Media and Mainstream

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A conclave for promotion and bringing media focus on the Northeast, an initiative of Rotary International District 3240 and hosted by Rotary Club of Gauhati West under the theme `Light up the North East` which concluded yesterday at the city`™s brand new 5-star Radison Blu Hotel, threw up some valuable insights into the way the media functions, and also on certain insecurities the Northeast suffers from. The discussions were generally on the way the national media portrays the Northeast and little about the state of the media within the Northeast, in particular the working conditions of local journalists by and large. Though this is unfortunate, it is understandable, for a single day workshop on such a large issue could not have touched on every aspect of the media in the Northeast.

What was however interesting was, there seemed to be an immense concern of what was unanimously seen as a grossly inadequate and lopsided coverage of the Northeast and its issues in what are called the national media. The discussions were expectedly flooded with the dreary old arguments of the national media, interested as they are only in catching eyeballs, normally go for the sensational and exotic thereby always managing to give a skewed picture of the Northeast. But if attentive listeners were able not to fall asleep through the routine chants of these homilies, there were new insights to be had too, including from these homilies. Why are important issues of the Northeast not newsworthy enough to the rest of the country? Or to put it another way, why are important issues of the Northeast deemed not important for the rest of the country? It would be wrong to blame the national media alone for this either, for the media, as everywhere else caters to popular demands. Any student of journalism would know how this relationship between media and audience is determined by the thumb rule of the `five Ws and one H` (the `Ws` and `H` standing for `who, when, what, where, why and how). In other words, the Northeast does not evoke public interest so much for the media to take interest in it. Many remedial measures came up, some again repetition of old homilies and others very sound and refreshing. The best of these, in our opinion was not to wait and plead for the national media`™s attention, but to strengthen the media in the Northeast, both in terms of steeling the local media, as well as Northeast journalists penetrating the national media at the decision making and agenda setting levels. This however can only be achieved through elaborate and long term strategies. It would be good if the media leadership in Manipur too take note of this and begin to think of ways to facilitate such an outcome.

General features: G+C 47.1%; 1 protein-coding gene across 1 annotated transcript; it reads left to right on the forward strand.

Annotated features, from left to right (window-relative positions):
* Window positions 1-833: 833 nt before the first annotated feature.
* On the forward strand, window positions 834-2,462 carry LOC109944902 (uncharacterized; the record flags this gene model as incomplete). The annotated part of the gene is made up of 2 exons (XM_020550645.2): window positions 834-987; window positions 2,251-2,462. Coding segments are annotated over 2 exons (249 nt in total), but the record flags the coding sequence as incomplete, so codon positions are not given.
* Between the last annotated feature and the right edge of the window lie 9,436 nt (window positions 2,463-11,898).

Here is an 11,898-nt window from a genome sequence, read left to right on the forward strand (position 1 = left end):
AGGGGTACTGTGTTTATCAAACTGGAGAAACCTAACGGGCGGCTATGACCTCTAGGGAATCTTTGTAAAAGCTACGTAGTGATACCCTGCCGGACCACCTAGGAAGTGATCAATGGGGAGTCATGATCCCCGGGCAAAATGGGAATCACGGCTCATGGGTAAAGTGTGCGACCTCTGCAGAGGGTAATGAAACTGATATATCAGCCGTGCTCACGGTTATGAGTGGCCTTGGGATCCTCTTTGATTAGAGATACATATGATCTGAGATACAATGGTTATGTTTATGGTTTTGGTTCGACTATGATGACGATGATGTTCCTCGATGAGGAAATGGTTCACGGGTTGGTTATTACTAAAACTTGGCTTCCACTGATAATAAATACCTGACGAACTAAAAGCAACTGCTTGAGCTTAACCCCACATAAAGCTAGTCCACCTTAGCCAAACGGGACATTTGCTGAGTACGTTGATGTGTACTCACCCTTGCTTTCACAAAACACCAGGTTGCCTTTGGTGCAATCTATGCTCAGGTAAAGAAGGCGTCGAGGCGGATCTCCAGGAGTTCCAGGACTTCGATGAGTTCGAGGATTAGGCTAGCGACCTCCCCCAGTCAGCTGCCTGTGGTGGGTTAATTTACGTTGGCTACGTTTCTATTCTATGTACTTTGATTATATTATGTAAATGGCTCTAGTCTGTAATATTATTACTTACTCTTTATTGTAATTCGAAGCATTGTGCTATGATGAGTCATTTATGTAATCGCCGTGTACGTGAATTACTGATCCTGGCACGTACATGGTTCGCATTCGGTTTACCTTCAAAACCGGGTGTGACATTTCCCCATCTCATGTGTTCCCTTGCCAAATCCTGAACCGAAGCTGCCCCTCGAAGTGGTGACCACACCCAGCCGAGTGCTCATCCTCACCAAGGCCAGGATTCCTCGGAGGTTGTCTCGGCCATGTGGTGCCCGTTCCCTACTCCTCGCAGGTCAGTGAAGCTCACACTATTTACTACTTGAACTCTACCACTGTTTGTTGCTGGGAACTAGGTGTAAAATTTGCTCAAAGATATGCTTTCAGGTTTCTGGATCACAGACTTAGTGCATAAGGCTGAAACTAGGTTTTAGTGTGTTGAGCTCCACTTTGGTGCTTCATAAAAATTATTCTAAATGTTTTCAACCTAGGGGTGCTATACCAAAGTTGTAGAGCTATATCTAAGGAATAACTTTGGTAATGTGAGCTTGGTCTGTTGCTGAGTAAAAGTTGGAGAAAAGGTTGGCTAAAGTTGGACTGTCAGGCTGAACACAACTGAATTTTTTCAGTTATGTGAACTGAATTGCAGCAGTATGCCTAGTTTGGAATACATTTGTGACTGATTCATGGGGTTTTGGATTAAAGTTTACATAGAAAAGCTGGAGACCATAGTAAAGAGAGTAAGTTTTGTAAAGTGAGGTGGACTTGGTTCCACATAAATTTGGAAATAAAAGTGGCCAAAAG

Meanwhile, to go back to the question of the lack of the national public interest, therefore also national media interest in the Northeast, perhaps it would be helpful to refer back to Benedict Anderson`™s 1982 classic `Imagined Communities`, where he argues the nation is an imagined community. An individual can at the best have 100 to 200 actual friends he can remember and also desires to be in touch with. Anderson`™s book of course was written before facebook and other digital social networking sites where an individual can have many more `friends` than he personally knows. But even the largest social networking community would be dwarfed in comparison to a national community. As for instance, in India, a nation of over 1.2 billion people, every citizen is supposed to be bound by the imagined community of being Indian and have concerns about each other. One of the binding threads of such an imagined community, Anderson notes, is the national media. When the national community and the national media have little or no interest in any region, it implies that the region in question has fallen off the psychological map of concern of the nation. This should explain why the national community and national media become concerned of the Northeast only when insurgency violence hits out at the Indian State and its institutions. In other words, the responsibility for bridging this psychological disconnect between what is mainstream India and the Northeast, is heavier on the mainstream than the Northeast. Therefore, the emphasis of nation building endeavours cannot justifiably be carried out solely under the tired and charmless slogan calling for the Northeast to join the mainstream. It should instead be for the mainstream to join the Northeast.

Leader Writer: Pradip Phanjoubam

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